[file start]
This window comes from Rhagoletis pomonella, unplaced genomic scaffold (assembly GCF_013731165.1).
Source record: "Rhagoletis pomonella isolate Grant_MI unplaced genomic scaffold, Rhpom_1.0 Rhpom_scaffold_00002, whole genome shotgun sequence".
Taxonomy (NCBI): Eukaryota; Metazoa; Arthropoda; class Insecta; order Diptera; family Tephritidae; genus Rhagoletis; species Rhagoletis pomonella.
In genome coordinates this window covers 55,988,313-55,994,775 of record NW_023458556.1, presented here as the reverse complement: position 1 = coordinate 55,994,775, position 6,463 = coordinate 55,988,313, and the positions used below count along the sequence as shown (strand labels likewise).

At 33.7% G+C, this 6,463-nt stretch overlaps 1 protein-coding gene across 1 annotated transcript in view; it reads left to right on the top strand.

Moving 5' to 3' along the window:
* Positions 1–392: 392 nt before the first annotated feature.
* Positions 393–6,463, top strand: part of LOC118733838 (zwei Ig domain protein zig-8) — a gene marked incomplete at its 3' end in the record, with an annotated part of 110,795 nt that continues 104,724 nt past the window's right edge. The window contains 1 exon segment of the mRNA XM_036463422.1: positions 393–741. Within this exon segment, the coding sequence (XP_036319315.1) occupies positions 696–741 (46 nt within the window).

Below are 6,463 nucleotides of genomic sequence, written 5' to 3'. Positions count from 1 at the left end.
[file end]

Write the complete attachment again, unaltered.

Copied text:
This window comes from Rhagoletis pomonella, unplaced genomic scaffold (assembly GCF_013731165.1).
Source record: "Rhagoletis pomonella isolate Grant_MI unplaced genomic scaffold, Rhpom_1.0 Rhpom_scaffold_00002, whole genome shotgun sequence".
Taxonomy (NCBI): Eukaryota; Metazoa; Arthropoda; class Insecta; order Diptera; family Tephritidae; genus Rhagoletis; species Rhagoletis pomonella.
In genome coordinates this window covers 55,988,313-55,994,775 of record NW_023458556.1, presented here as the reverse complement: position 1 = coordinate 55,994,775, position 6,463 = coordinate 55,988,313, and the positions used below count along the sequence as shown (strand labels likewise).

At 33.7% G+C, this 6,463-nt stretch overlaps 1 protein-coding gene across 1 annotated transcript in view; it reads left to right on the top strand.

Moving 5' to 3' along the window:
* Positions 1–392: 392 nt before the first annotated feature.
* Positions 393–6,463, top strand: part of LOC118733838 (zwei Ig domain protein zig-8) — a gene marked incomplete at its 3' end in the record, with an annotated part of 110,795 nt that continues 104,724 nt past the window's right edge. The window contains 1 exon segment of the mRNA XM_036463422.1: positions 393–741. Within this exon segment, the coding sequence (XP_036319315.1) occupies positions 696–741 (46 nt within the window).

Below are 6,463 nucleotides of genomic sequence, written 5' to 3'. Positions count from 1 at the left end.